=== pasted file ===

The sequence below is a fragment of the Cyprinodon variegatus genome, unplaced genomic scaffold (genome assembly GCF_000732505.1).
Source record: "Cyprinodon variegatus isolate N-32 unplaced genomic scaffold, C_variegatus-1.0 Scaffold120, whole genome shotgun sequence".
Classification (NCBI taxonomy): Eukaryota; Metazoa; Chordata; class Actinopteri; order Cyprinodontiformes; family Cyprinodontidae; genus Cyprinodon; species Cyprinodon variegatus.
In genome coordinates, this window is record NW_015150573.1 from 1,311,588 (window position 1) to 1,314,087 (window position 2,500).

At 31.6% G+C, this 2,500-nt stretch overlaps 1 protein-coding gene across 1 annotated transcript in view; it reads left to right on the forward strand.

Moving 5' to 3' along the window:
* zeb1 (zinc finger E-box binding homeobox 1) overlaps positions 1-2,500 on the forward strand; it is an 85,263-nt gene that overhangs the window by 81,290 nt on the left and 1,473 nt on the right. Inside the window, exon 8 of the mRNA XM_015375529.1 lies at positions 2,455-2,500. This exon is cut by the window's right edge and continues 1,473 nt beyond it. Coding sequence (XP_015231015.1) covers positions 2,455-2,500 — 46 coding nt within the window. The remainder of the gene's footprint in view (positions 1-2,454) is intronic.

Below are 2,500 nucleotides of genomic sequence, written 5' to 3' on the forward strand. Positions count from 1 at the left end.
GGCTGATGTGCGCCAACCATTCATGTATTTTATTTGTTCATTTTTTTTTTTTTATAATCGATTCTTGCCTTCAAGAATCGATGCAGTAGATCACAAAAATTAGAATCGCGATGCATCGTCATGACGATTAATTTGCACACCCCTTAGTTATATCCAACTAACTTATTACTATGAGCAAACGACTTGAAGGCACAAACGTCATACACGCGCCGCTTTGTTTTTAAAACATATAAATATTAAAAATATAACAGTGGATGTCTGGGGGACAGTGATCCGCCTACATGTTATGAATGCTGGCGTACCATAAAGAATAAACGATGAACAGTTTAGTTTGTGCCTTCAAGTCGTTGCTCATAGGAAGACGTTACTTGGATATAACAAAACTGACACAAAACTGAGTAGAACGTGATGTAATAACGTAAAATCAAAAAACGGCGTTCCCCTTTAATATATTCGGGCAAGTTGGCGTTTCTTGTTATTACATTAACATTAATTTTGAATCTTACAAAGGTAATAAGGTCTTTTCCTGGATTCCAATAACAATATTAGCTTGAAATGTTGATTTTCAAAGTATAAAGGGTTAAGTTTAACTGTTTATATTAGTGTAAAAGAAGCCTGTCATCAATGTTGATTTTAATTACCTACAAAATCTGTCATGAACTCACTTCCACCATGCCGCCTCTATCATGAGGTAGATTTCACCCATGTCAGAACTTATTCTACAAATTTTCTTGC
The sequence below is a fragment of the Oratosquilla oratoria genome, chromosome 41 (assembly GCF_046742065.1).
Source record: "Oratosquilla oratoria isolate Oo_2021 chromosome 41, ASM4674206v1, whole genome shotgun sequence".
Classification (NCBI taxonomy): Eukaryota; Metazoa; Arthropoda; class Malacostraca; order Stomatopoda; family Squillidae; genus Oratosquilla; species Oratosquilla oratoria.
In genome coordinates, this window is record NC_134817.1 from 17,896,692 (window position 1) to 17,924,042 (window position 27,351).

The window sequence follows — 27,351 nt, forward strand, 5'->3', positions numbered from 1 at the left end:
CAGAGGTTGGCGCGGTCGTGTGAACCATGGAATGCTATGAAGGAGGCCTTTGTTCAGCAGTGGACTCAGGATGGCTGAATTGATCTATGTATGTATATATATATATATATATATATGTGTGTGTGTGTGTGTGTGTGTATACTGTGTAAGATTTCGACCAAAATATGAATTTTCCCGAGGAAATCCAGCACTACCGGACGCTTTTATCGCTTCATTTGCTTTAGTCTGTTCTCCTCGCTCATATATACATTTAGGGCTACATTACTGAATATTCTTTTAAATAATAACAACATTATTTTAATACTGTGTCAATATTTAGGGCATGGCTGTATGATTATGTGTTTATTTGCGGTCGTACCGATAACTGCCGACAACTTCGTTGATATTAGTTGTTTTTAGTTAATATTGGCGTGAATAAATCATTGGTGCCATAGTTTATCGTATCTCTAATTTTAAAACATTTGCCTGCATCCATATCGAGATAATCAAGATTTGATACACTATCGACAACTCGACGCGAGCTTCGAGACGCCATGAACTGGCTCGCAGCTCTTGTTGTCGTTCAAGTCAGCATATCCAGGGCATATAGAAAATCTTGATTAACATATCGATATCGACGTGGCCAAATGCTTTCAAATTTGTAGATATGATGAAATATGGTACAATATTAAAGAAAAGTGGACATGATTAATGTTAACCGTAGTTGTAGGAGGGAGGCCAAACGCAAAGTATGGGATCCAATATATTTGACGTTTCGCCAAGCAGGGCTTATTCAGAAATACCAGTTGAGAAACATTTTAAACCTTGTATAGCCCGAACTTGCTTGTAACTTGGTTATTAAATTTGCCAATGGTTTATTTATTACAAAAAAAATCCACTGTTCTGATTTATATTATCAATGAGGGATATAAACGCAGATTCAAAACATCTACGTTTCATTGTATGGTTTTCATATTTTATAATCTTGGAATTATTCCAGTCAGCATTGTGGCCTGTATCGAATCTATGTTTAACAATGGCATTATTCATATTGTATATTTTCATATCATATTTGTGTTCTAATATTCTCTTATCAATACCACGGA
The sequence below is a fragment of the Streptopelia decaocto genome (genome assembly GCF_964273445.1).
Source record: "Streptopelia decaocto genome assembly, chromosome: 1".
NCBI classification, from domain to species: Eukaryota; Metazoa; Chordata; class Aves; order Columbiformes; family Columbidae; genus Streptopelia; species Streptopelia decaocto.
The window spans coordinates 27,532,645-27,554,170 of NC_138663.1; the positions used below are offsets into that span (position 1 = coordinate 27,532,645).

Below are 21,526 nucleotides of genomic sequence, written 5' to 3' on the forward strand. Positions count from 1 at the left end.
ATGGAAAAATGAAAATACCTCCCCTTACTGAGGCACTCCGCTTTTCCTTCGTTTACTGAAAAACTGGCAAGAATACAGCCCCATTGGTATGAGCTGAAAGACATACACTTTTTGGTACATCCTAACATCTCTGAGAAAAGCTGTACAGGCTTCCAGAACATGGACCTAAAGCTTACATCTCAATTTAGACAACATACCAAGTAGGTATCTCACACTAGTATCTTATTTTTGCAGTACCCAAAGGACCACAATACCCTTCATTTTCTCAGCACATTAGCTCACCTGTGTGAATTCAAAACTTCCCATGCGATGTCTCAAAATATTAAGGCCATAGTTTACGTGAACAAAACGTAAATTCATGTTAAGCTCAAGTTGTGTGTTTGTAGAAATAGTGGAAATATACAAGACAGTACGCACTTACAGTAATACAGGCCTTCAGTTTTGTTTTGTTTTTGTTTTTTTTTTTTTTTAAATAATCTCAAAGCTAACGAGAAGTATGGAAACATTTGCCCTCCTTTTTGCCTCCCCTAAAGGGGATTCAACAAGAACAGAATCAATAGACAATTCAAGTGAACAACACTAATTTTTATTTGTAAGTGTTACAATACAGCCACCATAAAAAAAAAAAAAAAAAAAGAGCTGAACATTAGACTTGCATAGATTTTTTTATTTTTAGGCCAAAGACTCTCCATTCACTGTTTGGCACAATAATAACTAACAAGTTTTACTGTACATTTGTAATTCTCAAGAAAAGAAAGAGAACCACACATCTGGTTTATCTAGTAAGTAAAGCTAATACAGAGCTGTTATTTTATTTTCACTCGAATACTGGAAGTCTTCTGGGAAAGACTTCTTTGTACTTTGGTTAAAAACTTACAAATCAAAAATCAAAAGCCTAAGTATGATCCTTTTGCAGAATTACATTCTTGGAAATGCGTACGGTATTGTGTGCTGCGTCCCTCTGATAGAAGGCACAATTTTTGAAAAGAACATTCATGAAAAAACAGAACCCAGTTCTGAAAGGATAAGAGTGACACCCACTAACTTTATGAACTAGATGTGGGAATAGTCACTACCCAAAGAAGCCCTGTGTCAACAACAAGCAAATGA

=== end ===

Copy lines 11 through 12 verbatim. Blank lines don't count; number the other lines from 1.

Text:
Source record: "Oratosquilla oratoria isolate Oo_2021 chromosome 41, ASM4674206v1, whole genome shotgun sequence".
Classification (NCBI taxonomy): Eukaryota; Metazoa; Arthropoda; class Malacostraca; order Stomatopoda; family Squillidae; genus Oratosquilla; species Oratosquilla oratoria.